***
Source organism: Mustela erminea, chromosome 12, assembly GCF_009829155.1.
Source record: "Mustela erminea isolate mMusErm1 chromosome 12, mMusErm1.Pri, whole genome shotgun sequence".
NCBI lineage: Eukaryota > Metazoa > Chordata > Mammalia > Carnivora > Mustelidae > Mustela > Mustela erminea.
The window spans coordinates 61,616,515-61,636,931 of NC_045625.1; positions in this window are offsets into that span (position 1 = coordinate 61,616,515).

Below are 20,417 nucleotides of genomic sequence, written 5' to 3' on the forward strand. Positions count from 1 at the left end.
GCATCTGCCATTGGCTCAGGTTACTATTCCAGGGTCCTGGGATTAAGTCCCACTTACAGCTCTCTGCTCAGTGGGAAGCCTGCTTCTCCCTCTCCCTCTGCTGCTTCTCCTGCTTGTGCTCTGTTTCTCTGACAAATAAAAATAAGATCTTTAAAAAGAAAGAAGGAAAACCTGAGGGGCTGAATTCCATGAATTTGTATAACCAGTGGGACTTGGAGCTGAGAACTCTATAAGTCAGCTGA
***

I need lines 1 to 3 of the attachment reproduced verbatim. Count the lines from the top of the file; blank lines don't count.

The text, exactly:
Source organism: Mustela erminea, chromosome 12, assembly GCF_009829155.1.
Source record: "Mustela erminea isolate mMusErm1 chromosome 12, mMusErm1.Pri, whole genome shotgun sequence".
NCBI lineage: Eukaryota > Metazoa > Chordata > Mammalia > Carnivora > Mustelidae > Mustela > Mustela erminea.